Materialism is a form of philosophical monism which holds that matter is the fundamental substance in nature, and that all things, including mental states and consciousness, are results of material interactions. According to philosophical materialism, mind and consciousness are by-products or epiphenomena of material processes (such as the biochemistry of the human brain and nervous system), without which they cannot exist. This concept directly contrasts with idealism, where mind and consciousness are first-order realities to which matter is subject and material interactions are secondary.

Materialism is closely related to physicalism—the view that all that exists is ultimately physical. Philosophical physicalism has evolved from materialism with the theories of the physical sciences to incorporate more sophisticated notions of physicality than mere ordinary matter (e.g. spacetime, physical energies and forces, and dark matter). Thus the term physicalism is preferred over materialism by some, while others use the terms as if they are synonymous.

Philosophies contradictory to materialism or physicalism include idealism, pluralism, dualism, and other forms of monism.

OverviewEdit

 
In 1748, French doctor and philosopher La Mettrie exposes the first materialistic definition of the human soul in L'Homme Machine

Materialism belongs to the class of monist ontology. As such, it is different from ontological theories based on dualism or pluralism. For singular explanations of the phenomenal reality, materialism would be in contrast to idealism, neutral monism and spiritualism.

Despite the large number of philosophical schools and subtle nuances between many,[1][2][3] all philosophies are said to fall into one of two primary categories, which are defined in contrast to each other: idealism and materialism.[a] The basic proposition of these two categories pertains to the nature of reality—the primary distinction between them is the way they answer two fundamental questions: "what does reality consist of?" and "how does it originate?" To idealists, spirit or mind or the objects of mind (ideas) are primary, and matter secondary. To materialists, matter is primary, and mind or spirit or ideas are secondary—the product of matter acting upon matter.[3]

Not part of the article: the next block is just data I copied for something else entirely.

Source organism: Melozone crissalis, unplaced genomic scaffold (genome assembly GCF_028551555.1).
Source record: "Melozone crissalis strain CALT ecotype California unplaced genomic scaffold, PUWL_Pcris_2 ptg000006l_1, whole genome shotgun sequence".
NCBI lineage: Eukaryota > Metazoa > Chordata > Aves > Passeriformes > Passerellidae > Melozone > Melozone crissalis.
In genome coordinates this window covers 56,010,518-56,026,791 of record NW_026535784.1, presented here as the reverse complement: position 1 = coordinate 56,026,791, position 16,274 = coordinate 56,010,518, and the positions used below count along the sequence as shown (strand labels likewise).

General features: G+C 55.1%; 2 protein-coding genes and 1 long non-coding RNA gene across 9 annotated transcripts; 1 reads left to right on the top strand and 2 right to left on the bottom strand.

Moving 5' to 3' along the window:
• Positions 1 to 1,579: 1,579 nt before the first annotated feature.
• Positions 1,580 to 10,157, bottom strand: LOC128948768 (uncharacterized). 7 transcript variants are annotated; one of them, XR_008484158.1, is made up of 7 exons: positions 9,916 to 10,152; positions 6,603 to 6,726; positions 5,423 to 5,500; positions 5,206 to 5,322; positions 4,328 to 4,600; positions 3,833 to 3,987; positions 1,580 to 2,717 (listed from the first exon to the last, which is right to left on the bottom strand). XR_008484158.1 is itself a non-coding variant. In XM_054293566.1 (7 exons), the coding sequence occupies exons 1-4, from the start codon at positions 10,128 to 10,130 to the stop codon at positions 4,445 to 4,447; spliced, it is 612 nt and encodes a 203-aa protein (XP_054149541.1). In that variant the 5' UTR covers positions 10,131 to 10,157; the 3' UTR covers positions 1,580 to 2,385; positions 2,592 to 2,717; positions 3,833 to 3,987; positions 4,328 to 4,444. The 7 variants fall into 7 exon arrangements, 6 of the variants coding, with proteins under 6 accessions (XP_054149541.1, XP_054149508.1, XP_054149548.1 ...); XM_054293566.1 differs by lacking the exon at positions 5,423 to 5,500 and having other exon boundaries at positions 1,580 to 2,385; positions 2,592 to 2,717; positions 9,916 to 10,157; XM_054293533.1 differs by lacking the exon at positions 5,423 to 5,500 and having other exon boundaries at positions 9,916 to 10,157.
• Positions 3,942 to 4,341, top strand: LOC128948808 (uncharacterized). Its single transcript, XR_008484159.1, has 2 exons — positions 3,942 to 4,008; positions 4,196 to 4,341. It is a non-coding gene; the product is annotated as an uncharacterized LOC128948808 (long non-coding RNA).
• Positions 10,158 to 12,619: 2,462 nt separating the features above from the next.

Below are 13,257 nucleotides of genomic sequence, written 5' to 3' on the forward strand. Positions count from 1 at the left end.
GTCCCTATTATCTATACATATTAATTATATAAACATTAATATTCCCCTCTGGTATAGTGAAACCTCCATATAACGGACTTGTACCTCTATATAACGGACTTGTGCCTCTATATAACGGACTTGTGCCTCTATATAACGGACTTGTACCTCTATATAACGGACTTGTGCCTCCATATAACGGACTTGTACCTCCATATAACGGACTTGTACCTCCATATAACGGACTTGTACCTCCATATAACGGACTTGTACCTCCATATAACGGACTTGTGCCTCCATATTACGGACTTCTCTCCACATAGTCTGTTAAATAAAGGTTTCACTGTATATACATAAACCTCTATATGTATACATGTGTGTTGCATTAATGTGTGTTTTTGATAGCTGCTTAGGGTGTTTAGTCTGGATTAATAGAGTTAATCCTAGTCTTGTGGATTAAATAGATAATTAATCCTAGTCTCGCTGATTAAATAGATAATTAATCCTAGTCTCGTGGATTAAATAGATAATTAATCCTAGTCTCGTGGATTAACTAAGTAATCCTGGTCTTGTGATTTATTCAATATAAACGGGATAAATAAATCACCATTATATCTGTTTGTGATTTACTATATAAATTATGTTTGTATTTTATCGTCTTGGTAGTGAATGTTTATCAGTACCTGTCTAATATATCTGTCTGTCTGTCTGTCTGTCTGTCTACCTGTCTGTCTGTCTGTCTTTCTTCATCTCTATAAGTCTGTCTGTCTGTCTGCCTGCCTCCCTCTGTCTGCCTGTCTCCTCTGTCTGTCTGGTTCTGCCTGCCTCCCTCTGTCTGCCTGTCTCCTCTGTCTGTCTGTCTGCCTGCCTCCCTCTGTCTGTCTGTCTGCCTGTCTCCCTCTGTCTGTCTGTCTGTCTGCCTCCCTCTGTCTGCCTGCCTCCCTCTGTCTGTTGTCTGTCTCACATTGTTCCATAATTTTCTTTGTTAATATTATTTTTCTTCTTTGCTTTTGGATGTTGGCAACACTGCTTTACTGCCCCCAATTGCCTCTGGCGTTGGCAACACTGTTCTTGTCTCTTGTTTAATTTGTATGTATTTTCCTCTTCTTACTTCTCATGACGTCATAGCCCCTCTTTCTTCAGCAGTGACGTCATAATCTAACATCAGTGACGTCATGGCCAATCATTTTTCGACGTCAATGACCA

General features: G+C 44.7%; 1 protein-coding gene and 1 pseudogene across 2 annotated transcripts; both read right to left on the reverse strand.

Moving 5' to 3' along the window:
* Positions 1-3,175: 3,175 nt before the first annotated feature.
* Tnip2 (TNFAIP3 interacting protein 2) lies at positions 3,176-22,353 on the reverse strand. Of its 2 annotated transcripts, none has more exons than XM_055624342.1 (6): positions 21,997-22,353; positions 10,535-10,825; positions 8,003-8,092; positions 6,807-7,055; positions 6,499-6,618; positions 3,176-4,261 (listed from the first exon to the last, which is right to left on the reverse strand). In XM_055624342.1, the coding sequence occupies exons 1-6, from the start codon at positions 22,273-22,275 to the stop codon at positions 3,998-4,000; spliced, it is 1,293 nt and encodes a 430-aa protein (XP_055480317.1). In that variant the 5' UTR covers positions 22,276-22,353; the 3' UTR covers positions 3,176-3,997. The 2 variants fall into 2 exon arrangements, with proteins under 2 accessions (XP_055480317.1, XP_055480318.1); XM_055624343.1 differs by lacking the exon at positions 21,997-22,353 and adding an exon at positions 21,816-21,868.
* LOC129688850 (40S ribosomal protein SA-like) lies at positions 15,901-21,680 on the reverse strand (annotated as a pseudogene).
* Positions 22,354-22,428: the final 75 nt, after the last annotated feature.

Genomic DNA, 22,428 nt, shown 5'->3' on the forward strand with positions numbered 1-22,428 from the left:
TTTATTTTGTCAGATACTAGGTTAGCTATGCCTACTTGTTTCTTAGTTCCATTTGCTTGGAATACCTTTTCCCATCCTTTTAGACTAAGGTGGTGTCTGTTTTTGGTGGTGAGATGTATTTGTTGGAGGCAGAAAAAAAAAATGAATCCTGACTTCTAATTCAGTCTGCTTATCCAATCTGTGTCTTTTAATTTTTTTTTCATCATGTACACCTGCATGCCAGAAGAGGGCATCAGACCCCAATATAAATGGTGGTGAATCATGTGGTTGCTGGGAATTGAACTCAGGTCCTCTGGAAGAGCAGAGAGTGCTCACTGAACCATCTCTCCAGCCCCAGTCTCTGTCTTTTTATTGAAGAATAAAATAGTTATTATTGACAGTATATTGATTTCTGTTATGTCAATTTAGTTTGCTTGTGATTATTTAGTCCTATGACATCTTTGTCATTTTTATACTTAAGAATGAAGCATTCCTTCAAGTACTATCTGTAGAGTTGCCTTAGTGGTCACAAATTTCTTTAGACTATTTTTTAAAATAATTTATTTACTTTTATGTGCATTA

The materialist view is perhaps best understood in its opposition to the doctrines of immaterial substance applied to the mind historically by René Descartes; however, by itself materialism says nothing about how material substance should be characterized. In practice, it is frequently assimilated to one variety of physicalism or another.

Materialism is often associated with reductionism, according to which the objects or phenomena individuated at one level of description, if they are genuine, must be explicable in terms of the objects or phenomena at some other level of description—typically, at a more reduced level. Non-reductive materialism explicitly rejects this notion, however, taking the material constitution of all particulars to be consistent with the existence of real objects, properties or phenomena not explicable in the terms canonically used for the basic material constituents. Jerry Fodor argues this view, according to which empirical laws and explanations in "special sciences" like psychology or geology are invisible from the perspective of basic physics.[citation needed]

Modern philosophical materialists extend the definition of other scientifically observable entities such as energy, forces and the curvature of space; however, philosophers such as Mary Midgley suggest that the concept of "matter" is elusive and poorly defined.[4]

Materialism typically contrasts with dualism, phenomenalism, idealism, vitalism and dual-aspect monism. Its materiality can, in some ways, be linked to the concept of determinism, as espoused by Enlightenment thinkers.[citation needed]

During the nineteenth century, Karl Marx and Friedrich Engels extended the concept of materialism to elaborate a materialist conception of history centered on the roughly empirical world of human activity (practice, including labor) and the institutions created, reproduced or destroyed by that activity (see materialist conception of history). They also developed dialectical materialism, through taking Hegelian dialectics, stripping them of their idealist aspects and fusing them with materialism[5] (see Modern philosophy).

HistoryEdit

Axial AgeEdit

Materialism developed, possibly independently, in several geographically separated regions of Eurasia during what Karl Jaspers termed the Axial Age (c. 800–200 BC).